The nineties fucking rocked music-wise. Let’s see, there were badass grunge bands like Alice in Chains, Nirvana or Pearl Jam. Some other alternative/indie rock acts soon followed as well, including Faith No More, Foo Fighters, The Smashing Pumpkins, No Doubt or Beck. Many well-established bands which started out in the 80s managed to hit new heights – like Metallica with their Black Album, or RHCP with Blood Sugar Sex Magik. Hell, some groups from the 70s enjoyed new-found success as well – like Aerosmith and their Get a Grip record in 1993 (who doesn’t sing along to Crazy or Cryin’?). Rap became a next big thing (N.W.A., Wu-Tang Clan, Cypress Hill, Biggie, 2Pac, Eminem), and so did female-fronted pop-rock acts, often associated with the third wave of feminism – singer-songwriters like Alanis Morissette, Tori Amos, Sheryl Crow or Liz Phair were enjoying immense popularity. Pretty much all of those bands entered mainstream, and at this point are considered classics in their respective genres. Like it or not, 1990 was already 27 years ago, so to me it’s almost my whole lifespan. Interestingly (or maybe it shouldn’t be that surprising) enough, there were some groups that aren’t well-known outside their home countries. Hootie and the Blowfish is one of them.
Few years ago I saw the performance of their big hit, Hold My Hand on one of the last Dave Letterman shows and I was immediately captivated – quick search and it turns out they were huge, with millions album copies sold and a number of hit singles. I’m not surprised that my friends don’t know who Akina Nakamori or Yutaka Ozaki are, but Hootie and the Blowfish is Western music so I’d imagine somebody has heard of them, but it wasn’t the case.
I quickly got hold of their debut album, Cracked Rear View and damn, it does seem like the 90s encapsulated. It’s a throwback melody of childhood, which makes you nostalgic – even if you’ve never heard this particular band before, it’s gonna remind you of those long gone moments in the past when you had your first date, went on a trip or hanged around with your friends. Each song tells a story, be it about love, death, time passing, and even raising the issue of racism, but these are not some over-the-top, metaphorical tales of wonder, they all feel very humane.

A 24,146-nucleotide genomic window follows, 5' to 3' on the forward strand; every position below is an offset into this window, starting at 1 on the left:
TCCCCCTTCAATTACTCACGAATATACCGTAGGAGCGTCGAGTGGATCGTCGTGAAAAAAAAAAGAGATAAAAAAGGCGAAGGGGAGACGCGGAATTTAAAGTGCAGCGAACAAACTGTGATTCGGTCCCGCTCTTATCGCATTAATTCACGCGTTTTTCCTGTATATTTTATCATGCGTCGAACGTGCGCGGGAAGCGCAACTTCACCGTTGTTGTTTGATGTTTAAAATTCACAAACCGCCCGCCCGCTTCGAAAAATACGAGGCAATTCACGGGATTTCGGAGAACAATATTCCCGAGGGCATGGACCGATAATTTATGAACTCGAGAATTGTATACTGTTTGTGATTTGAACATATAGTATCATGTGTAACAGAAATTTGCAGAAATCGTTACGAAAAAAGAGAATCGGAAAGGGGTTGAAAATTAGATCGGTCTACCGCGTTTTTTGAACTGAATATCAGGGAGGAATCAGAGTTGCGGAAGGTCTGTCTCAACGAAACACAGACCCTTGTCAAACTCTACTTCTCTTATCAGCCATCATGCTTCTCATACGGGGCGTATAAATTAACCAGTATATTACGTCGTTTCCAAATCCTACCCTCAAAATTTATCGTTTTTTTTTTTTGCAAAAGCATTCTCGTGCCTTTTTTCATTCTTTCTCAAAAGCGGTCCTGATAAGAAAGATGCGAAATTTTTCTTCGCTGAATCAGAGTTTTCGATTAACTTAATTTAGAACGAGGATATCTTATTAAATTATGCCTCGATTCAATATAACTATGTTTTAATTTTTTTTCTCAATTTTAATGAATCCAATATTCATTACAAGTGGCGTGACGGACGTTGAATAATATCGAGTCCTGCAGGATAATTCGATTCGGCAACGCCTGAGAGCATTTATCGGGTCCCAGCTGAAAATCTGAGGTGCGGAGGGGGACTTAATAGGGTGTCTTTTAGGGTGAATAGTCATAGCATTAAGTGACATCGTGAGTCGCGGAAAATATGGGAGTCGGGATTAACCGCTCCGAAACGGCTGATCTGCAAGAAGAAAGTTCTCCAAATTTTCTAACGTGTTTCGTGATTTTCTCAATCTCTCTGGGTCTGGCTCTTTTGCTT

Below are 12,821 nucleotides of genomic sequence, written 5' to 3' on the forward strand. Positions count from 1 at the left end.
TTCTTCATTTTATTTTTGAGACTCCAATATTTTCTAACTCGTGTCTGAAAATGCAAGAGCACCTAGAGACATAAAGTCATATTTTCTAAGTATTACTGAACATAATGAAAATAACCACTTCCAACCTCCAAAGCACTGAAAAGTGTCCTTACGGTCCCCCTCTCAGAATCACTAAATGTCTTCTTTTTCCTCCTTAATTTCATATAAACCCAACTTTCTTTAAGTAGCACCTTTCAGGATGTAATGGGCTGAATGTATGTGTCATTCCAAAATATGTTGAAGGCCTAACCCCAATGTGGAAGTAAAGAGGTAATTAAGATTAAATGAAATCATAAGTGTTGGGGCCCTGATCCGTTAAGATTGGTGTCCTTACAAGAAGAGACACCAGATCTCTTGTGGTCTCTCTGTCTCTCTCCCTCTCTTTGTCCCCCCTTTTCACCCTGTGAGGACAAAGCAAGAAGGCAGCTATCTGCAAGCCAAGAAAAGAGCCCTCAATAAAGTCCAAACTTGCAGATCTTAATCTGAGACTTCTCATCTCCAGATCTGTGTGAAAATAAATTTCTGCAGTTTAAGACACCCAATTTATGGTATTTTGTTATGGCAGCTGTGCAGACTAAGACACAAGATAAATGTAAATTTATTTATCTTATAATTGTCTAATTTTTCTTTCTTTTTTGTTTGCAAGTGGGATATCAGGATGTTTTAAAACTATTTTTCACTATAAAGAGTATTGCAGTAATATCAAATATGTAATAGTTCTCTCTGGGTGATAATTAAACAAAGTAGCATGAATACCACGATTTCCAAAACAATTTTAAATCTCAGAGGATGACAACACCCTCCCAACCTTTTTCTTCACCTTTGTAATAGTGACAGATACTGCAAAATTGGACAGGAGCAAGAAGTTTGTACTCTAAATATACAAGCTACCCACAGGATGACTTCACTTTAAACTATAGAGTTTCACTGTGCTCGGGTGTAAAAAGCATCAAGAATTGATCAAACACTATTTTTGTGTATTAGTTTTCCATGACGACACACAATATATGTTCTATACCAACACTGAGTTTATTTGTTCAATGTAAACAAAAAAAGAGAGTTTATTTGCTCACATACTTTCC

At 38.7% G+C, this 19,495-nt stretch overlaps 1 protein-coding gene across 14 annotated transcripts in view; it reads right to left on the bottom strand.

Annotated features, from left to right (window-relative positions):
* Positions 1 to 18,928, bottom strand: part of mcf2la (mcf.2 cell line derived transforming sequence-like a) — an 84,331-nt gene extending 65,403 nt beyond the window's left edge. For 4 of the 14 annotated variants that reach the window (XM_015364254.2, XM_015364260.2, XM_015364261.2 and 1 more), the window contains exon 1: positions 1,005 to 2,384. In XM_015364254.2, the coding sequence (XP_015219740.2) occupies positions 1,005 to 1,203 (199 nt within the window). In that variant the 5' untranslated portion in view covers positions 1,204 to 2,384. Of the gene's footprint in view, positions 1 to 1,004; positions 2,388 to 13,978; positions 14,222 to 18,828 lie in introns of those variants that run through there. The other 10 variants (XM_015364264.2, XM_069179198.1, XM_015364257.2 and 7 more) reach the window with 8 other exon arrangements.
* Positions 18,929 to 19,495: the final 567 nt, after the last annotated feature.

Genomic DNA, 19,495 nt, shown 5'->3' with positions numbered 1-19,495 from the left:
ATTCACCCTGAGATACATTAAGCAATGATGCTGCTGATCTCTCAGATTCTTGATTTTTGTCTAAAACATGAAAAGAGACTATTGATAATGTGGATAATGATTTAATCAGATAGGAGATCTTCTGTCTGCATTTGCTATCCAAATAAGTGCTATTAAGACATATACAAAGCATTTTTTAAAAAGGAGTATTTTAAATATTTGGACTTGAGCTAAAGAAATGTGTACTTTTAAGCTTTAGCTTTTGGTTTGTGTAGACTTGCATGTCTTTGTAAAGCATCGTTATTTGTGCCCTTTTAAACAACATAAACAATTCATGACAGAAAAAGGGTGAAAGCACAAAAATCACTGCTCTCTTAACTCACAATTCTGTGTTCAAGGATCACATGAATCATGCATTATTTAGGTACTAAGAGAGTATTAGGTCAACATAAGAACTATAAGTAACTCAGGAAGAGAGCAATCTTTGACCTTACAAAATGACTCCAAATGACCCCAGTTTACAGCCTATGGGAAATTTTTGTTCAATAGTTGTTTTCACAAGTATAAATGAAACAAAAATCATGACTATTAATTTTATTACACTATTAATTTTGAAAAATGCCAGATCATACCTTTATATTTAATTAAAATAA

Darius Rucker’s deep, hearty voice completely draws you in. The band comes from South Carolina, and it carries the Southern rock/ Americana vibe. It actually might be a reason why Hootie and the Blowfish wasn’t that successful in Poland, as it may appear too country for the people here? It’s no Willie Nelson or Johnny Cash, but their sound definitely has some roots in that kind of music.
Cracked Rear View is very guitar-driven, and I love it so much. Almost every song starts with some juicy guitar part, and it just goes so well together with Rucker’s emotional delivery. The album is even, there are no let-down tracks here, so it’s really nice to just play the CD from start to finish (although I realize it goes totally against the current trend of just listening to one-off songs you get from ITunes or random Youtube playlists).
Initially, I thought this album was quite uplifting. Now I’m leaning to call it a pretty bittersweet listening. At first we get tunes like Hold My Hand and I Only Wanna Be with You, which are just charming expressions of youthful love, and almost put a stupid smirk on your face.
Then you get hit with an angry Drowning, which comments on the prevalent racism:
Why must we hate one another?
When the people in the church, they tell me you’re my brother
It’s depressing that over 20 years later essentially nothing changed. My perspective is that of a person who saw maybe 10 black people in all his life, but seriously, what is wrong with people.
Hating everybody else cause they don’t look like you
…and then the album’s mood turns even very somber. Time, Look Away, Not Even The Trees, Goodbye – they all deal with departures, heartbreak, grief and loneliness. You definitely sense these are all personal experiences that got poured into the songs, which makes them all the more authentic and sad. What I pick up by listening to Cracked Rear View aren’t grief and melancholy only, but rather I find some solace in it.
And my soul begins to bleed
And no one is listening to me, not even the trees
I’m listening to you Darius, and I feel ya. And I feel that epic bass, too.